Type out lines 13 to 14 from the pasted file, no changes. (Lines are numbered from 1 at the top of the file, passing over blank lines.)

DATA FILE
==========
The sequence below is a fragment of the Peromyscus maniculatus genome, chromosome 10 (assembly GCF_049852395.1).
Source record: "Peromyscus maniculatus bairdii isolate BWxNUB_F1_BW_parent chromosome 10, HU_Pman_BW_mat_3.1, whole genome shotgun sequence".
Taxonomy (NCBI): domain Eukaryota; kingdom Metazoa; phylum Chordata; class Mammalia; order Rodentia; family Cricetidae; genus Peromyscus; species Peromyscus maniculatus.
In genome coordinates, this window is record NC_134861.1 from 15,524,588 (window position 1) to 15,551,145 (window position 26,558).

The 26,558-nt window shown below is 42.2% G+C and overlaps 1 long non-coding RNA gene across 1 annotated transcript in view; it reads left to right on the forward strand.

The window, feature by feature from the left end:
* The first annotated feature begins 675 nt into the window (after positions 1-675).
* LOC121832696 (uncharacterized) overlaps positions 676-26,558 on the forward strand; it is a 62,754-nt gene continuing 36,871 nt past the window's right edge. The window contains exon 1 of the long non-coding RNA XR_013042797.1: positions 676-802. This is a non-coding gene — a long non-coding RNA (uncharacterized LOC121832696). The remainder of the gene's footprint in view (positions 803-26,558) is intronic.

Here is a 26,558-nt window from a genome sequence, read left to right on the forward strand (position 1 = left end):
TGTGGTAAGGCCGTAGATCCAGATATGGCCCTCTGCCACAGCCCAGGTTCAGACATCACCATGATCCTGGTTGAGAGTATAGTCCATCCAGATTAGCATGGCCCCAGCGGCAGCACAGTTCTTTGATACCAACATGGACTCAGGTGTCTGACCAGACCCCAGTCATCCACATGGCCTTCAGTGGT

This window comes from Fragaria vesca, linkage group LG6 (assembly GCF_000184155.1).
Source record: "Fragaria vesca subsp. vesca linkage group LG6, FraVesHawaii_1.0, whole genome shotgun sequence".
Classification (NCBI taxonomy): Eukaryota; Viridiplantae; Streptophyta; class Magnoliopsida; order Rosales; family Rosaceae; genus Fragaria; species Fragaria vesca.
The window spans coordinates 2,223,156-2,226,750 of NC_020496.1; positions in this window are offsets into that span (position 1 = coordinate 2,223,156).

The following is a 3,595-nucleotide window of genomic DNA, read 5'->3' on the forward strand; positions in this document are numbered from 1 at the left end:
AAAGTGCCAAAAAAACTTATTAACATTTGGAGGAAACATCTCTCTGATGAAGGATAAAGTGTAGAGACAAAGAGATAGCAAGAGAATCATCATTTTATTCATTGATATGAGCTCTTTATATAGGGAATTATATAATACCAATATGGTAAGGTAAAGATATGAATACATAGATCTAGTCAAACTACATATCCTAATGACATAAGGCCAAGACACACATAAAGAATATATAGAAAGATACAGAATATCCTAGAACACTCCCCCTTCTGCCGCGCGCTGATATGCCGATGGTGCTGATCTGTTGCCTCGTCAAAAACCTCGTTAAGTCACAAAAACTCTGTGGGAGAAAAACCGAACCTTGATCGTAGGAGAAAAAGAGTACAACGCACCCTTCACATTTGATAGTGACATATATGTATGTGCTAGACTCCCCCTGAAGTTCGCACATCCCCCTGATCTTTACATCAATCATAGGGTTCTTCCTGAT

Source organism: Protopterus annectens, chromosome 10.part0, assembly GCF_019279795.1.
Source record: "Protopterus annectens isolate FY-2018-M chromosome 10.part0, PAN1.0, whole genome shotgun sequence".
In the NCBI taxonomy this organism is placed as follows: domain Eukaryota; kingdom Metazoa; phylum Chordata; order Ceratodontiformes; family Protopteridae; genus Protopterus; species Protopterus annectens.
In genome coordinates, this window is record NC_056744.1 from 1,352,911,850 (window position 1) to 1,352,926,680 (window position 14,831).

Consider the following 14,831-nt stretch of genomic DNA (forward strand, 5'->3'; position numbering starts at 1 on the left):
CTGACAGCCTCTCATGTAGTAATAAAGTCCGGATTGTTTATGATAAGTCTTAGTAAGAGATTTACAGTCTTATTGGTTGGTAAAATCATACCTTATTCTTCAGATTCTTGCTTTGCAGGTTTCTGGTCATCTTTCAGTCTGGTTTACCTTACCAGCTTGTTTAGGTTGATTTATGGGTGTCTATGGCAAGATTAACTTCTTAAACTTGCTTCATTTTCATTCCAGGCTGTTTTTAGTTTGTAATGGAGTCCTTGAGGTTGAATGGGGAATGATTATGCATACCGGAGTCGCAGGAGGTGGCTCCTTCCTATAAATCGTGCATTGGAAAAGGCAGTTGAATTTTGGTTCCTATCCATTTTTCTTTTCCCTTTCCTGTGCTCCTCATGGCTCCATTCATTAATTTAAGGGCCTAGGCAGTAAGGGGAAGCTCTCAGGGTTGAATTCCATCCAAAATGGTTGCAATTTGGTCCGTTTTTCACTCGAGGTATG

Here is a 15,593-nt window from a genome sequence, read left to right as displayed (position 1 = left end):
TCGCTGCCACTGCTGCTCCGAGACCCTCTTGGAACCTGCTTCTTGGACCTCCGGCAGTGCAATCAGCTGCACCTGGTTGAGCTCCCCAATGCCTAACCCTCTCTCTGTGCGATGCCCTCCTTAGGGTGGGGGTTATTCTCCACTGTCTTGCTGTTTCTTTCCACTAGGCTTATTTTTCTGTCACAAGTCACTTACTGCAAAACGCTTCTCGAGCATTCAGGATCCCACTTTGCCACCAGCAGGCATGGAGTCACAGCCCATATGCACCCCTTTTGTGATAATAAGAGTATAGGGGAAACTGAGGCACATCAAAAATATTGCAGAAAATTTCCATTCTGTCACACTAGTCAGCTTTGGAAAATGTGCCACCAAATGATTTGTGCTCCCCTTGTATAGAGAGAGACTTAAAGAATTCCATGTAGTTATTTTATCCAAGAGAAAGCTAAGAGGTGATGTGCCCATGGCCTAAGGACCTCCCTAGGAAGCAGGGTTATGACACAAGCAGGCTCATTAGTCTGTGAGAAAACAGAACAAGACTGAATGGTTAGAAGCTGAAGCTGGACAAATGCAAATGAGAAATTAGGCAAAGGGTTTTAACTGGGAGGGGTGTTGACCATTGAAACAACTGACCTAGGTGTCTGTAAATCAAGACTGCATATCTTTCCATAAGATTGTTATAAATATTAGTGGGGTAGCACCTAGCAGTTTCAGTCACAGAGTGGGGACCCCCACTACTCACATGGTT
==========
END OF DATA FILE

Classification (NCBI taxonomy): Eukaryota; Viridiplantae; Streptophyta; class Magnoliopsida; order Rosales; family Rosaceae; genus Fragaria; species Fragaria vesca.
The window spans coordinates 2,223,156-2,226,750 of NC_020496.1; positions in this window are offsets into that span (position 1 = coordinate 2,223,156).